By Savvakis Savvides
Almost four years after the bail-in of March 2013 the fundamentals of the Cyprus economy remain dire.
Despite the completion of the Troika programme and the seemingly good economic indicators, including a growth in GDP of above two per cent in the past year, the huge private debt (private debt to GDP was over 350 per cent in mid-2016) remains stubbornly unchanged and affecting all attempts to rebuild the economy.
Moreover, the banking system remains bloated (more than three times the GDP) and rather unstable with about half of exposures still in non-performing loans. Not surprisingly, unemployment remains high (over 12 per cent) and local demand is feeble and projected to remain so for the foreseeable future.
Last but not least, the economic agents of the country (companies and households) are highly indebted with their balance sheets suffering from depleted equity and in grave need of repair. These conditions are not conducive for new capital investment which is badly needed, now more than ever.
Real and sustainable development will not come about before there is a solution to the ailing fundamentals in the economy. The dangers lurking if we fall into a beautification exercise and pretend that we have turned the corner are many. The prime and more immediate danger is to inadvertently create conditions where parasites will be slowly but surely be “killing the host” to coin a phrase from Michael Hudson whose latest book of the same name describes how financial parasites and debt bondage destroy an economy.
The foremost concern of the government should be how to protect the assets held by systemic banks from being plundered. In an economy burdened by an unbearable private debt, where economic agents struggle to deal with enormous and fundamentally irreducible debts, the likelihood that the relatively small stakeholders currently in charge of the banks will commit to taking the long haul ride, which may lead towards future but highly uncertain returns from normal banking business, is very slim.
In such circumstances, it is far more probable for them to try to make the best of the control they still have in order to maximise the return on their initial investment through balance sheet deals. In addition, the current shareholders in control of the large systemic banks in Cyprus know full well that in order to remain on the driving wheel they will need to be providing additional capital to offset for upcoming losses stemming from the banks’ unsustainable and under-provided debt exposures.
The Bank of Cyprus has already used the leverage it has to enable it to start implementing a complicated and rather dubious plan for putting themselves in a predominant position ahead of the expected and inevitable need to recapitalise the bank. Hellenic Bank may soon follow suit while the Co-Op Bank is embarking on an aggressive effort to be privatised where the main apparent attraction for potential investors is its balance sheet rather than its long term prospects.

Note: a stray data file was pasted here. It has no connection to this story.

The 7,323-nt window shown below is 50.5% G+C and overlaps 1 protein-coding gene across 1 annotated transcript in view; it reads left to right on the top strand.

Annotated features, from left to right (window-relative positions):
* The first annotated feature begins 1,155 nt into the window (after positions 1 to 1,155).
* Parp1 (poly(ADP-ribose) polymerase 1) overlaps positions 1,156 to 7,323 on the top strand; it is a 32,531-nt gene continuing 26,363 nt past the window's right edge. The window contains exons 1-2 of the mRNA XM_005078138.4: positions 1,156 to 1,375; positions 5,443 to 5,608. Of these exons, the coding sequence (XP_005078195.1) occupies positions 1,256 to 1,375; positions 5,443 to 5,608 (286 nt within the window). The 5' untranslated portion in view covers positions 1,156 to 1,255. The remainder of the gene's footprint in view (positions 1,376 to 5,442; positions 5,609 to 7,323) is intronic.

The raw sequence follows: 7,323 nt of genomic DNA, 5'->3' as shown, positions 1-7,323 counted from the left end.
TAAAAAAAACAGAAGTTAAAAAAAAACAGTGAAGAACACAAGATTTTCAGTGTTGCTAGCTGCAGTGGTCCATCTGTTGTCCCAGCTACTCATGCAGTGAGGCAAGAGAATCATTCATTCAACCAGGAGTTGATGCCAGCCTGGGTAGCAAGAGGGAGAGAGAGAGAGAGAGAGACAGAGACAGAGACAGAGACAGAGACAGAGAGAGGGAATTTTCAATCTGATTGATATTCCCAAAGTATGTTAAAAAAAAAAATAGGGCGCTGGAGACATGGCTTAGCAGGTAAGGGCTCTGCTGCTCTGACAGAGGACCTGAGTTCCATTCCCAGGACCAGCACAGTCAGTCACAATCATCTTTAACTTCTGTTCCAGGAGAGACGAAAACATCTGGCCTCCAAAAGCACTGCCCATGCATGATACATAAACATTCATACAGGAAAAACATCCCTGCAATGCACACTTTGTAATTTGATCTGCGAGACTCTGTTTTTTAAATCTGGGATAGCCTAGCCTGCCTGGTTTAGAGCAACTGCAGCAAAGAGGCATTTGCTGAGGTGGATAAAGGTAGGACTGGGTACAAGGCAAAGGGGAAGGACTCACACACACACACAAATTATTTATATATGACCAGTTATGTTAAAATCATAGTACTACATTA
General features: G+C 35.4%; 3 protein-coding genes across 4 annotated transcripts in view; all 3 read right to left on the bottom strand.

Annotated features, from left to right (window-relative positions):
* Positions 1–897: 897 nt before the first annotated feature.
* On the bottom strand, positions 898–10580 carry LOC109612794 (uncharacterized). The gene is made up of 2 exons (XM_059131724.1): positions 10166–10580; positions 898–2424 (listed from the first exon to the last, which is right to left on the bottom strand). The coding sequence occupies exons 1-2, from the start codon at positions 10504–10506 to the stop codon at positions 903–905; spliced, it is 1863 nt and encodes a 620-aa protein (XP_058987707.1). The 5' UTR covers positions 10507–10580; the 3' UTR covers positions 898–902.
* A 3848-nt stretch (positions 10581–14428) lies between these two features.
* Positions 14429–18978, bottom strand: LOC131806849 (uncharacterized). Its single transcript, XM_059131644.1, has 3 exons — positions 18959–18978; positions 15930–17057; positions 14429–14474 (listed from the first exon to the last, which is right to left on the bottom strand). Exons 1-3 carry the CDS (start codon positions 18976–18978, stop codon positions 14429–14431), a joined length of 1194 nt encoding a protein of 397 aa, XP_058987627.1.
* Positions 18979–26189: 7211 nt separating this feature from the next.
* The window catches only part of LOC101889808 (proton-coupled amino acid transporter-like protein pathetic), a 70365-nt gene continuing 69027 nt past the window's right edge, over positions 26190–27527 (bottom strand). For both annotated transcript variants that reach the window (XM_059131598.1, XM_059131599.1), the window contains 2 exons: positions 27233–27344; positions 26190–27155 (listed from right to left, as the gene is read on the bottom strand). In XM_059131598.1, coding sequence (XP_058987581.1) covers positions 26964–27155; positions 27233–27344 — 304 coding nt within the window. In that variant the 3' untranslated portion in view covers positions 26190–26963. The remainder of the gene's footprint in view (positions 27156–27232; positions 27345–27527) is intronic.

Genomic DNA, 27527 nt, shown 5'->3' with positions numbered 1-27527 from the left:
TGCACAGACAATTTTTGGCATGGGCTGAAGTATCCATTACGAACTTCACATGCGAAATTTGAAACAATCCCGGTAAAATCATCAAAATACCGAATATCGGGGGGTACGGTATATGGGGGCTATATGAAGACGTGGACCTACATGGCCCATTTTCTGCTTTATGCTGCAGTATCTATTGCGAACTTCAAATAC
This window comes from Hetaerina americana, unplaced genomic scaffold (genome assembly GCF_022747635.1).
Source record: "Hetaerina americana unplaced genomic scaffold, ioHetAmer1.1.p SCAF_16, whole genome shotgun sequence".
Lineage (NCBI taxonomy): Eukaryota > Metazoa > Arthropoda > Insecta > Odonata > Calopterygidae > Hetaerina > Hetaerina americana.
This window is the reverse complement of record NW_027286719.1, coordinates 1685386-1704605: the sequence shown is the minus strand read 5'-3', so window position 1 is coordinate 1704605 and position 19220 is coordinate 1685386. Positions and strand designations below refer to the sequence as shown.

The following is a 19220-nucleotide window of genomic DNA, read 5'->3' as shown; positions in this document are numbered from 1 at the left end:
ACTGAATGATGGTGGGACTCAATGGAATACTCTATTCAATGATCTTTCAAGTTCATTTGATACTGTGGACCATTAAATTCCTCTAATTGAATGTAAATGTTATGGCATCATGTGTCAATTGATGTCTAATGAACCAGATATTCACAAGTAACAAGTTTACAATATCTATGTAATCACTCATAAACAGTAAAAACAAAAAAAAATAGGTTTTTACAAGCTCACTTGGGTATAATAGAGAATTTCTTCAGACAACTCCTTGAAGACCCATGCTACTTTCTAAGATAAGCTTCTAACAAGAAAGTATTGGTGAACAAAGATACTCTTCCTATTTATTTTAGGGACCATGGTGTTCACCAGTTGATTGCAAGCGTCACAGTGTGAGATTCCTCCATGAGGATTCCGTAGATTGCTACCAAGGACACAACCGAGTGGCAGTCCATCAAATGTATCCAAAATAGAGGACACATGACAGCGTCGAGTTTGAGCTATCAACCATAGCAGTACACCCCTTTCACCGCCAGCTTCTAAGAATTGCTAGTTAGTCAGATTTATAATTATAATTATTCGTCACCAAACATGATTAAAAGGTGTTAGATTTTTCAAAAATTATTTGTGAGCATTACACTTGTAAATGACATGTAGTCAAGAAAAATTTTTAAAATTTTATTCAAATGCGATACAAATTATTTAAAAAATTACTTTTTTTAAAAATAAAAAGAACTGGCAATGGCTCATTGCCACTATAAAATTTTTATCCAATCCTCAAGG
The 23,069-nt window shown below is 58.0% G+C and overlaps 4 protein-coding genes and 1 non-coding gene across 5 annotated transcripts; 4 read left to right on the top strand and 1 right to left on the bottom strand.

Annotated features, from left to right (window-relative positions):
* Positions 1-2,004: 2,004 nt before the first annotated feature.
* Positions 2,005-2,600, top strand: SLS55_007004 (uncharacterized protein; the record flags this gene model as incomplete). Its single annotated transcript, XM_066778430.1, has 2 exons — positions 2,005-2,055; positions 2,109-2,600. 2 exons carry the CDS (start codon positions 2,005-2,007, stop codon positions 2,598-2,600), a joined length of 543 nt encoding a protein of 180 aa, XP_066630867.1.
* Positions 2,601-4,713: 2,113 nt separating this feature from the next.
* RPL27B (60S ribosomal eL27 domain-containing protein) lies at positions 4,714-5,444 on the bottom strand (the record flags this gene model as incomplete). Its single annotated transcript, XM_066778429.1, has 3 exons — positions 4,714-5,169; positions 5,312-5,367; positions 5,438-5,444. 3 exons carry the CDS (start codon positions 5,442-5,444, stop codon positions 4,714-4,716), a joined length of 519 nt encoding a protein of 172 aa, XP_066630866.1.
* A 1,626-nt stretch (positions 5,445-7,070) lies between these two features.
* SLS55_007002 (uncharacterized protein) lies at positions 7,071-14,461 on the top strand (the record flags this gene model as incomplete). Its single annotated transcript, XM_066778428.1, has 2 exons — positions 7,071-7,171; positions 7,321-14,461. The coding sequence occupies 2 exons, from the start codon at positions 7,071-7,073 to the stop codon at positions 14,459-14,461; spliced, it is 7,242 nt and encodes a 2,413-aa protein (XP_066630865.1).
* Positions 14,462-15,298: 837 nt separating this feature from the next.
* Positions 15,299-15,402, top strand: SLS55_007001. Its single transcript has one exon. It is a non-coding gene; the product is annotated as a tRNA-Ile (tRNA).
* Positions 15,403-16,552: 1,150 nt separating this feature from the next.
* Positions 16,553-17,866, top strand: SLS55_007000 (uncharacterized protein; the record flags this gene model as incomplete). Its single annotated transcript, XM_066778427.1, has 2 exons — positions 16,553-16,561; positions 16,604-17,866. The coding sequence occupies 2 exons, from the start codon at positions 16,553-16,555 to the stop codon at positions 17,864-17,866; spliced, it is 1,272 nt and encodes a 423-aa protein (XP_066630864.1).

This is a very unhealthy and worrying base on which to build the economy and lay the seeds for future economic growth. In a recent paper by myself and Les Manison Neglect Private Debt at the Economy’s Peril (available at https://ssrn.com/abstract=2886345) it is pointed out that, given the unsustainable level of private debt, Cyprus has been postponing falling into a balance sheet recession by the twin effect of households using their savings to maintain consumption levels and through riding on an exceptional year in tourism. However, a balance sheet recession is imminent when inevitably savings will not be further available to support local consumption. Moreover, a significant investment is needed, but apparently not forthcoming, to expand capacity and upgrade tourist accommodation and supporting services and infrastructure.
To be able to put the economy on a sound footing and to support a sustainable growth it is necessary to pave the way for both public and private sector capital investment into viable projects and companies with healthy balance sheets to take place. Such a government led approach, through among other things the introduction of an independent Development and Finance Agency to aid the reconstruction process will in addition have the beneficial effect of giving commercial banks a key role to play for the proper assessment of credit risk and for providing finance for such projects and businesses. Banks will thus be able to refocus their efforts and long term strategic outlook in attaining a good return on the investment for their shareholders through gearing themselves up for creating new wealth rather than transferring and profiting from existing wealth.
Savvakis C Savvides is an economist, specialising in economic development and project financing. He is a former senior manager at the Cyprus Development Bank and has been a regular visiting lecturer at Harvard University and currently at Queen’s University, Canada. Author page: http://ssrn.com/author=262460.